Developed by Mark Gatiss. Steven Moffit
Review by Roy Peak
Dracula (2020 Netflix series) Full of surprises both pleasant and horrifying, the newest re-imagining of Bram Stoker's Dracula is three riveting episodes which not only bring the tale of the world's most famous vampire into the twentieth-first century, but twist the story around, taking a bite from the novel, a bite from the various theater productions,and bringing new characterizations to life to give us a story which doesn't at all, um—suck.
Now this is from Mark Gatiss and Stephen Moffat, the same folks who brought us the BBC show Sherlock, which was always smart with it's retelling of the world's most famous consulting detective and usually one careful step ahead of the viewer, so yes, there's a lot of talking amongst the characters here, so if you're good with that (I am) please give this one a go. One of the things I admire about Gatiss and Moffat is their attention to detail, the perfect sets, and wonderful cinematography. We can take wonder in Dracula's nineteenth century castle and it's parallels with his modern day London high-rise apartment, revel in the inexplicable episode two cliffhanger, smile when we deduce the clues given us little by little by the show's writers, and then wish that it wasn't over all too quickly after just three episodes.
One thing they address in this show is an attempt to make sense of the various vampire myths and legends: Why don't vampires have a reflection? Why is sunlight deadly to them? Why do they fear the cross? I'm not going to give it away here, but let's say they handle all this with the same wit and wisdom you'd expect from the creators of Sherlock. I do wonder if they've read one of my favorite books, namely Vampires, Burial, and Death by Paul Barber, as some of Dracula's "brides" and a few other dead folks here resemble the erstwhile revenants of Barber's book, one of the smartest books about decaying bodies I've ever read. (There's your tie-in, in case you're wondering why a literary blog would bother with reviewing a television show of all things!)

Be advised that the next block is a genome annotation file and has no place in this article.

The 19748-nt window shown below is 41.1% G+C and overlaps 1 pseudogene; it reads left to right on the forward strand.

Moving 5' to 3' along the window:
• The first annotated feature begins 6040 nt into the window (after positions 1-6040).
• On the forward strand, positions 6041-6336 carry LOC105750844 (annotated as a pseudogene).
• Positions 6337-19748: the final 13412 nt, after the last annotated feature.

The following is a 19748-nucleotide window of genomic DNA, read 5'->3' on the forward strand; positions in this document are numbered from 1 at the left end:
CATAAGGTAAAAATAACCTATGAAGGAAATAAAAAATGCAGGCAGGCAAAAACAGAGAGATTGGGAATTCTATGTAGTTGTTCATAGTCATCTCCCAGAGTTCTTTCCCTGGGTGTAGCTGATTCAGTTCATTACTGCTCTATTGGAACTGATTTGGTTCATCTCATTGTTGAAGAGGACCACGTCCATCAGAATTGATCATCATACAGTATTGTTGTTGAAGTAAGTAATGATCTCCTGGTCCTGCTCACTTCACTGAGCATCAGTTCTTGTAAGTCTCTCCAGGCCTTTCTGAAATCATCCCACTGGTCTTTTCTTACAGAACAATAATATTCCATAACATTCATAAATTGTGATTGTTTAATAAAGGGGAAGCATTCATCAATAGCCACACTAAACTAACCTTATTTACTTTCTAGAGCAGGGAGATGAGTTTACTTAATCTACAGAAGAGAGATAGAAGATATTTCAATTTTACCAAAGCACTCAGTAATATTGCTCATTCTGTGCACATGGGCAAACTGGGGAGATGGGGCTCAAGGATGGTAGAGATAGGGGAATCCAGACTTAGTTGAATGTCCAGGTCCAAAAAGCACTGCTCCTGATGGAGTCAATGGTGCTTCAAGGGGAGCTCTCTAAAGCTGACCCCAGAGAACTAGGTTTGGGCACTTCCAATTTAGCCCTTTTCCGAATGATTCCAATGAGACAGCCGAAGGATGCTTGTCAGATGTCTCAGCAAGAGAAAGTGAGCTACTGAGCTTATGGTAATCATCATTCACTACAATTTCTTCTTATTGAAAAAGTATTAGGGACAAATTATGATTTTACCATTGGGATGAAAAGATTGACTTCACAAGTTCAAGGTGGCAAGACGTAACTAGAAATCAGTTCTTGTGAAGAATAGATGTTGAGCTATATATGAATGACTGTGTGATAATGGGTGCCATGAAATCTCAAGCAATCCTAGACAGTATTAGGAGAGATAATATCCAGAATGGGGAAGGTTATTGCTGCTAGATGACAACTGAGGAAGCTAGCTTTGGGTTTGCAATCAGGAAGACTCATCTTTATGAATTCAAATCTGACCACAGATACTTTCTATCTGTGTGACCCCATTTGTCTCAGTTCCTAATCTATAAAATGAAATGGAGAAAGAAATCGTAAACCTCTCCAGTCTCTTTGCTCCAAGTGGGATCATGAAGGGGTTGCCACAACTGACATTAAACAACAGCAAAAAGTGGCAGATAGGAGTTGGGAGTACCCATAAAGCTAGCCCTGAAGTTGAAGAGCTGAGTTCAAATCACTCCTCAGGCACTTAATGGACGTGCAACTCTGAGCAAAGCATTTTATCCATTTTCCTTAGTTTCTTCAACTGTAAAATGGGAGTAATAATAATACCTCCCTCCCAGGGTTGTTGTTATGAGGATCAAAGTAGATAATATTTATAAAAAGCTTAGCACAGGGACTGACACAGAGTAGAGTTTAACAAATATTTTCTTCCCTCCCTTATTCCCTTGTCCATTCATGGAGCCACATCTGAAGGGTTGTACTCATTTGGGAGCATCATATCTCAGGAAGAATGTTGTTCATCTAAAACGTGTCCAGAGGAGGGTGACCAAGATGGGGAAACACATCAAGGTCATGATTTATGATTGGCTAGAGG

There are some great moments throughout this series: Dracula naked and bloody menacing a group of nuns, that staircase shaped like a numeral nine, various creepy flies, Jonathan Harker lost amongst the castle's winding corridors, that spooky kid in episode three, as well as several lovely and intriguingly taunt conversations between Dracula and Van Helsing, both perfectly portrayed by Claes Bang and Dolly Wells.
I serious doubt that there will be a second season of Dracula, but a guy can dream can't he?
Roy Peak has played electric bass in more bands than he cares to remember for more years than he can remember. He wrote the theme song for the Utica, New York radio show "Hey You Kids, Get Off My Lawn" on WPNR-FM. His solo debut album, All Is Well, has been called "Loud, cacophonous, and beautiful by a truly unique artist." His short fiction has been published in The Dead Mule School of Southern Literature and he writes music reviews for the King Tut Vintage Album Museum of Jacksonville.